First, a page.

The American press was on hand to witness the affair.  George Kendall of the New Orleans Picayune watched the American bombardment with awe.  “The conflagration was certainly the most grand I have ever witnessed,” he wrote, as fires lit up the city.  The shelling continued the next morning, which Kendall called “tremendous.”  Only later, after walking through the wreckage, did Kendall consider the lethal effects of the barrage.  The city “has been torn all to pieces – the destruction is dreadful,” he wrote.  “It is certain that women, children and non-combatants have suffered the most.”[87]  Kendall’s colleague at the New Orleans Delta, James Freaner, concurred, “The destruction of the city is most awful.  One half of it is destroyed.  Houses are blown to pieces and furniture scattered in every direction – the streets are torn up and the strongest buildings seriously damaged.”  The New York Spirit of the Times reported, “The Mexicans variously estimated their loss from 500 to 1000 killed and wounded; but all agree that the loss among the soldiery is comparatively small, and the destruction among the women and children is very great.”[88]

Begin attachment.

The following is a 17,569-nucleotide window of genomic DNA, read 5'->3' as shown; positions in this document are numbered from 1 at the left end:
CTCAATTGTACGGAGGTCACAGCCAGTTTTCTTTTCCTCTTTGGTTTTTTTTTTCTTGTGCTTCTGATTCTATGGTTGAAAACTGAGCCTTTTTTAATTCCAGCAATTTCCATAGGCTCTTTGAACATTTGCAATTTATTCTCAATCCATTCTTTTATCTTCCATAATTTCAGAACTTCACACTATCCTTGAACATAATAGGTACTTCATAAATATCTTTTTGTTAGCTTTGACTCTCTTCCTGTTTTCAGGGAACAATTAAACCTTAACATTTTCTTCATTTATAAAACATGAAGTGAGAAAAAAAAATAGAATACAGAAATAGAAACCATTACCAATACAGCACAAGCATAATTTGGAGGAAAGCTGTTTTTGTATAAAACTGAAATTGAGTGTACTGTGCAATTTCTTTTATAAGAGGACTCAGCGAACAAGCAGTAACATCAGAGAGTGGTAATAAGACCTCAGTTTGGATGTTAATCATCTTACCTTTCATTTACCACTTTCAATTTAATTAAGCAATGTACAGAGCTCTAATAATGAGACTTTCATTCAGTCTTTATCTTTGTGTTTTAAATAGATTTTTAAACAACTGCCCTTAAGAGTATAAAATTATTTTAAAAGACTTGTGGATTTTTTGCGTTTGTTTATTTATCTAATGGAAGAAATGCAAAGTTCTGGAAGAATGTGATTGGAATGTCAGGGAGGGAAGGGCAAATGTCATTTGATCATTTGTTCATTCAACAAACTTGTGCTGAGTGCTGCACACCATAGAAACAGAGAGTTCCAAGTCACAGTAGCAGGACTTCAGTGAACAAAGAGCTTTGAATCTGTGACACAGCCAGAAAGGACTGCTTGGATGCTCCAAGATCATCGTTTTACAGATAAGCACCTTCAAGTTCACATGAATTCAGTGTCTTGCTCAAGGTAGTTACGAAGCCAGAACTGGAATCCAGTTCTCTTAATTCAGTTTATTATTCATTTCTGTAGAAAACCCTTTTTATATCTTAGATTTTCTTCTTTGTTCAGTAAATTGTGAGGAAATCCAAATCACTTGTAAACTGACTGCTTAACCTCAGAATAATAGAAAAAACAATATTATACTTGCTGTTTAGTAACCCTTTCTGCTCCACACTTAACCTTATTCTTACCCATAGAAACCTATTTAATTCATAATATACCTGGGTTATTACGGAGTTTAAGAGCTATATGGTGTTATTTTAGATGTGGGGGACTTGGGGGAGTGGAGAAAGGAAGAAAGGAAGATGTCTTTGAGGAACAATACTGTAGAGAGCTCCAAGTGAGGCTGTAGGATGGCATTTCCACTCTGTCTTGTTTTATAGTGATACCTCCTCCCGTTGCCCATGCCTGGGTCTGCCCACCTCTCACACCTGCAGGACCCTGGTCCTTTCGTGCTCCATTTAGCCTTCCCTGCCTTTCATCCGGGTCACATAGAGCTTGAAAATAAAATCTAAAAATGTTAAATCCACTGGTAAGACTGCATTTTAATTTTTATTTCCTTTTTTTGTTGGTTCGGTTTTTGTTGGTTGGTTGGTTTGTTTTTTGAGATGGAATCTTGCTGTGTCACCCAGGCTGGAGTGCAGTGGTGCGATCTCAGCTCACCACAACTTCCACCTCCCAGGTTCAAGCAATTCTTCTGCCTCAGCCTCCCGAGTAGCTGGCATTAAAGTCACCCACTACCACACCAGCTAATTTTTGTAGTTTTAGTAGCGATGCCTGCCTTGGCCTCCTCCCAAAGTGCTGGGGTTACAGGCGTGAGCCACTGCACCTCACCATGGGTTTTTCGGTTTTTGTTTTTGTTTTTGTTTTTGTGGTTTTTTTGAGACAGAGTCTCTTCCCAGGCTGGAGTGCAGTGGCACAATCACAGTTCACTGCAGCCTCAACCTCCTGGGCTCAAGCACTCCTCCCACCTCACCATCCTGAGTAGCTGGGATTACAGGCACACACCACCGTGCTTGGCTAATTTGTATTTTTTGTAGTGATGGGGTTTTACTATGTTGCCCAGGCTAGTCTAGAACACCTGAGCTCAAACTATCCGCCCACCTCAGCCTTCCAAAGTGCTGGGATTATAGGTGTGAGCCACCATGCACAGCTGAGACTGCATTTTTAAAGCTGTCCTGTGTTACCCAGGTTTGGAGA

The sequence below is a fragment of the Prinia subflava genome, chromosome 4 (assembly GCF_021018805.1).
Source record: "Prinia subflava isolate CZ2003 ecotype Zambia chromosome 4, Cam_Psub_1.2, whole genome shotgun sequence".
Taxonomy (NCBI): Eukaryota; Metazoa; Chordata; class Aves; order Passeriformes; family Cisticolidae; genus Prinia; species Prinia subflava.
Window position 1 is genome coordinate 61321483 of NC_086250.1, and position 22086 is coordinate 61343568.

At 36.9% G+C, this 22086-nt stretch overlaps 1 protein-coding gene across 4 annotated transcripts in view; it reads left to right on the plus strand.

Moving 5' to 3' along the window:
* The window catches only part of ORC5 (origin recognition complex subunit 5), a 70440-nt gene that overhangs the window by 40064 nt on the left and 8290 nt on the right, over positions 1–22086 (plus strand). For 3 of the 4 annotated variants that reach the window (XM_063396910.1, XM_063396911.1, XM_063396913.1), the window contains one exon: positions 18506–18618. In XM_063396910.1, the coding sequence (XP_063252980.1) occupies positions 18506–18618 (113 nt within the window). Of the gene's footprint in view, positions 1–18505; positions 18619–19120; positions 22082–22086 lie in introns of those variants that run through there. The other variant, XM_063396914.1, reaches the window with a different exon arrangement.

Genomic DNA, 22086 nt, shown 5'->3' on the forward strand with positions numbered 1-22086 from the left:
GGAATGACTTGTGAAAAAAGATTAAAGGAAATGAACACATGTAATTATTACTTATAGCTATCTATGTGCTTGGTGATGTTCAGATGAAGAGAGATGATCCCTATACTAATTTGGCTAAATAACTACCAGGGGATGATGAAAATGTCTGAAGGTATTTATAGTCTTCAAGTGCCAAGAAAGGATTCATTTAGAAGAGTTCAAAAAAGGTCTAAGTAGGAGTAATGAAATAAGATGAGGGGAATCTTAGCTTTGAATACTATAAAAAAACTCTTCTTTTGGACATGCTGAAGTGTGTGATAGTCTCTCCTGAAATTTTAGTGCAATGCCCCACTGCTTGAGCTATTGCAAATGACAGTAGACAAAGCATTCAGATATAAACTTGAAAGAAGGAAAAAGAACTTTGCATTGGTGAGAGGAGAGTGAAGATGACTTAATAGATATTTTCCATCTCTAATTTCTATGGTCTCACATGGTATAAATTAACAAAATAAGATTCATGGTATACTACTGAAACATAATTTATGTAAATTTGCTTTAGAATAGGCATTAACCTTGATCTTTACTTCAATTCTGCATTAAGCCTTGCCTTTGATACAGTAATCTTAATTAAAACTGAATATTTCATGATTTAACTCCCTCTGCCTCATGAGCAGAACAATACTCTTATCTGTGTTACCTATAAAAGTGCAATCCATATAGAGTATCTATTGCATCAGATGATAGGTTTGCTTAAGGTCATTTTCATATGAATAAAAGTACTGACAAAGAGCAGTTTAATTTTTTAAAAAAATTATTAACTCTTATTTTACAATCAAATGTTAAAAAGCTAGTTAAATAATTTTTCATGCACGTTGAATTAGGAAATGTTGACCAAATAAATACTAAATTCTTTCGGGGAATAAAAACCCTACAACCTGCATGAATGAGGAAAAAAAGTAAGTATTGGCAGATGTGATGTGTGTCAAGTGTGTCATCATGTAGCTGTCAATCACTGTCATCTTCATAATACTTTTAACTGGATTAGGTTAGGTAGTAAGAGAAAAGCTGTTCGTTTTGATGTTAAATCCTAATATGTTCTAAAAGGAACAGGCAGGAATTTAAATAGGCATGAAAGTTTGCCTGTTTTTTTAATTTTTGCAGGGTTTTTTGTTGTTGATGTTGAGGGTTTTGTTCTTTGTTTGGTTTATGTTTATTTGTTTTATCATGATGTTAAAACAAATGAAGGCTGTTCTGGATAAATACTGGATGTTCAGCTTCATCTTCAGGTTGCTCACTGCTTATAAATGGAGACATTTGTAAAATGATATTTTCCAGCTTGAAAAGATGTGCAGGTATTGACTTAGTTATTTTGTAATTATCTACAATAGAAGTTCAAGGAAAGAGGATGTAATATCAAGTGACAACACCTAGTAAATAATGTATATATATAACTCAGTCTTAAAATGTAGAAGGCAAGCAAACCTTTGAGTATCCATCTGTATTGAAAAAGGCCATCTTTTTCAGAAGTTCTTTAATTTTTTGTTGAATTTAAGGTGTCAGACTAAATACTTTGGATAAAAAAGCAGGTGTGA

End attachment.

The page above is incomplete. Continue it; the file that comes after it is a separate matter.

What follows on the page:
John Peoples of the Delta had a moment of empathy as he watched the disarmed Mexican soldiers (all paroled) shuffle out of the city, accompanied by women, children, old men, and “lame ones.”  Although Mexicans were “the enemies of every American, my heart bled for them,” he wrote.  “I could not help pitying them.”  The moment of sympathy passed quickly.  The “Stars and Stripes” were raised over the city, he wrote, and “the sound of hundreds of cannon burst upon the ear, proclaiming that the city was ours.  The bands struck up the ‘Star Spangled Banner’ and [U.S. troops marched into] the city, each regiment wearing its colors, and bands performing the choicest of our national airs.”[89]